A Common-Sense Local Perspective on Coronavirus

Posted February 27, 2020 at 5:49 am by

Photo by Svetlaya

Frank James MD, San Juan Coun­ty Health Offi­cer Mark Tomp­kins, Direc­tor, San Juan Coun­ty Health & Com­mu­ni­ty Ser­vices Bren­dan Cow­an, Direc­tor, San Juan Coun­ty Depart­ment of Emer­gency Management

Coro­n­avirus is on all of our minds, and for good rea­son. We are liv­ing through a glob­al pub­lic health cri­sis that has the poten­tial to become a pan­dem­ic in the weeks or months to come. There’s much we still don’t know, and with that uncer­tain­ty comes fear. Despite the fact that the cur­rent risk of coro­n­avirus in San Juan Coun­ty is low, it makes per­fect sense to be on edge.

In this arti­cle we will take a very com­plex and fast mov­ing sit­u­a­tion and share some key under­stand­ings that we hope will be use­ful to our island com­mu­ni­ty. We don’t know how this event will play out, but there are some facts to know and some basic steps we can all take, regard­less of the exact spread of the disease.

At this point, we may risk being accused of sow­ing even more fear. But there’s also a risk of being too late and miss­ing a crit­i­cal oppor­tu­ni­ty to pre­pare. We’d rather be guilty of over­play­ing some­thing that turns out less seri­ous than the oth­er way around. We’re con­fi­dent that this sit­u­a­tion won’t be as bad as our dark­est fears are telling us, it rarely is. We also don’t want to put our heads in the sand.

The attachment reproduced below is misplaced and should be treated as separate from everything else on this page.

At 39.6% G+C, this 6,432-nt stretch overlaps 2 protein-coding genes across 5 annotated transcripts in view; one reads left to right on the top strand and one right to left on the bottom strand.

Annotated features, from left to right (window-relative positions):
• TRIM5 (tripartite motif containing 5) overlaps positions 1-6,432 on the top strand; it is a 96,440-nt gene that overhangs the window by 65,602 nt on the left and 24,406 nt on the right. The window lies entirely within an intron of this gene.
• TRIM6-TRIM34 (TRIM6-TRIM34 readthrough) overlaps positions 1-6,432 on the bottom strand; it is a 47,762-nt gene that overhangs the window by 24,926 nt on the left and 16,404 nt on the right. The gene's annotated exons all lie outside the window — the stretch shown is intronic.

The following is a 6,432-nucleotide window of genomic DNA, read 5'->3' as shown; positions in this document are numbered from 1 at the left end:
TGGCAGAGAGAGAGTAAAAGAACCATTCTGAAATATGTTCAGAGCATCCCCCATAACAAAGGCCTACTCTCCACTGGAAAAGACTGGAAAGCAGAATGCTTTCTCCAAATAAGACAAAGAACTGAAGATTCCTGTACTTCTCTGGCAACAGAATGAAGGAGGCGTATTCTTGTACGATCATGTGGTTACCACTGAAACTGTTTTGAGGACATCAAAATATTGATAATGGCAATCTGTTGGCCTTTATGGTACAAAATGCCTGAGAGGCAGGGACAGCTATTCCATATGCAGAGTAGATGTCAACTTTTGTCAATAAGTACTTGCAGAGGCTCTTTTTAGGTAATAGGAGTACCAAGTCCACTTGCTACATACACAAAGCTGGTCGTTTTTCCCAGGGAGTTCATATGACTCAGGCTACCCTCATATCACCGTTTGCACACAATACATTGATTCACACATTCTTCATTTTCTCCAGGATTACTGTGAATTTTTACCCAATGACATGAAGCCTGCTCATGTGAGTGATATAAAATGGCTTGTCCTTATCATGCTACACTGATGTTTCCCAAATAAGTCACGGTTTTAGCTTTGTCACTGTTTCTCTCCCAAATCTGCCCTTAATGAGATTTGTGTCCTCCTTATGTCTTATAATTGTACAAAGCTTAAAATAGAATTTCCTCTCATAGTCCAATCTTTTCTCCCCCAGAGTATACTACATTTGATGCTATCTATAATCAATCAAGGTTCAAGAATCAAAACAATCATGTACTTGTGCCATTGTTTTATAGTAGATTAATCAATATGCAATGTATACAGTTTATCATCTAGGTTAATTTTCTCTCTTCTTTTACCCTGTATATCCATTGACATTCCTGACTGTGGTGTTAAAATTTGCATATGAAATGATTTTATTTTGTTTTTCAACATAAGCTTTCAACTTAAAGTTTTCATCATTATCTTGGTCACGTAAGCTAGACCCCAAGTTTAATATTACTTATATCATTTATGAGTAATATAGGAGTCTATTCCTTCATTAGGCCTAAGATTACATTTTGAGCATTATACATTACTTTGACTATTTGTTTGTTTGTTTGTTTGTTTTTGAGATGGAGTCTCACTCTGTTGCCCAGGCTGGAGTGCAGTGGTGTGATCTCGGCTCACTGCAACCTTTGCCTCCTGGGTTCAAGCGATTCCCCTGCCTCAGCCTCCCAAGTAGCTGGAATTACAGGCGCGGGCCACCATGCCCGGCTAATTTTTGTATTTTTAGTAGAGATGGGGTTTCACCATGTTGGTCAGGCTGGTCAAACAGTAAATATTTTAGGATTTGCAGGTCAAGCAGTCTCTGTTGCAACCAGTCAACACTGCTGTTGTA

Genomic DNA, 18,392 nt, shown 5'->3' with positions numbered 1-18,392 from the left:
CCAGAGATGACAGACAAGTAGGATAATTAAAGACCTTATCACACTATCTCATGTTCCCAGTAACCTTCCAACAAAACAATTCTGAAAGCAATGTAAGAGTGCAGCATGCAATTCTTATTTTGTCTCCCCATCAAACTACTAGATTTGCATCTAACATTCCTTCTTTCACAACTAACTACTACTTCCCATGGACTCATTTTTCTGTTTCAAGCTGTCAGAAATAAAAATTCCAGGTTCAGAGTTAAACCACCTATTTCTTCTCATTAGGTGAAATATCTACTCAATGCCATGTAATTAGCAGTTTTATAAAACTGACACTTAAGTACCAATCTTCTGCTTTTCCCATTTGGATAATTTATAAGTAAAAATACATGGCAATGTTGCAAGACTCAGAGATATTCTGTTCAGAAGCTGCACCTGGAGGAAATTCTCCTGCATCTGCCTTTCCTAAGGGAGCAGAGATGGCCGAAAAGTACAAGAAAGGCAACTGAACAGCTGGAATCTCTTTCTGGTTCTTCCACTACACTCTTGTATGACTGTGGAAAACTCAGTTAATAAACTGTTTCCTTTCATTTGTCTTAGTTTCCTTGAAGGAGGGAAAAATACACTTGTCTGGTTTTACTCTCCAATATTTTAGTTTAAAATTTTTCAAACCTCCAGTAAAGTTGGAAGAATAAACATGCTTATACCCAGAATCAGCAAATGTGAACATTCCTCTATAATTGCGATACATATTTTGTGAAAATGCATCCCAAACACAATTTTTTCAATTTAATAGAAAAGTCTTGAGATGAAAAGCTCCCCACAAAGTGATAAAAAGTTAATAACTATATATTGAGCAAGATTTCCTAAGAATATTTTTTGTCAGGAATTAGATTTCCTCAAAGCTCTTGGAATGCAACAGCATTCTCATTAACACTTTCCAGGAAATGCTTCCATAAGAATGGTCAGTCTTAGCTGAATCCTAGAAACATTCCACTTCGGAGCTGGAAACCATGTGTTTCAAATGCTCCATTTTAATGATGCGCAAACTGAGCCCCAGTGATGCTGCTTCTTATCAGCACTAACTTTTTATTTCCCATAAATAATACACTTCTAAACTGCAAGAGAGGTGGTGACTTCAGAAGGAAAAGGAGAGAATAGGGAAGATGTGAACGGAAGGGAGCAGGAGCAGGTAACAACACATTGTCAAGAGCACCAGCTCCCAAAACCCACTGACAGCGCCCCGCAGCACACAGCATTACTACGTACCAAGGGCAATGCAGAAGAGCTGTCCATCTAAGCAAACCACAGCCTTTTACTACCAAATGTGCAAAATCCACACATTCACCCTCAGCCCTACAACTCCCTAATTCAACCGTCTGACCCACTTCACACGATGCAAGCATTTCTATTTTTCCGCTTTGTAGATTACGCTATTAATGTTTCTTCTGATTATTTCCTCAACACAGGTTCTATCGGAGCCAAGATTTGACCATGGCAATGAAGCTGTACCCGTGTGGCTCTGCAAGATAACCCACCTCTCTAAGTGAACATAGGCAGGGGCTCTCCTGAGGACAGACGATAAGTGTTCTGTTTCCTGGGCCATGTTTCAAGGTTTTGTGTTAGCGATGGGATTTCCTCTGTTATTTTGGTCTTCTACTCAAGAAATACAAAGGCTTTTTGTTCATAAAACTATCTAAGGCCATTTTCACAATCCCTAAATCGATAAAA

First off, and this is real­ly impor­tant: social dis­tanc­ing and quar­an­tine efforts are as much (or more) about slow­ing the spread of the dis­ease as stop­ping it. Sure, stop­ping it is ide­al, but if the coro­n­avirus becomes wide­spread (as it like­ly will be), we want to do all we can to slow trans­mis­sion. Why? Because slow­ing the pace of the dis­ease buys time for our per­son­al and civic response sys­tems to pre­pare, it lets us work on devel­op­ing med­i­cine and vac­cines, and most impor­tant­ly, it spreads out the num­ber of patients over a longer time, less­en­ing the strain on our health­care sys­tem. Under­stand­ing the crit­i­cal impor­tance of slow­ing the spread is essen­tial to com­pre­hend­ing and hope­ful­ly sup­port­ing the cur­rent and future pub­lic health response.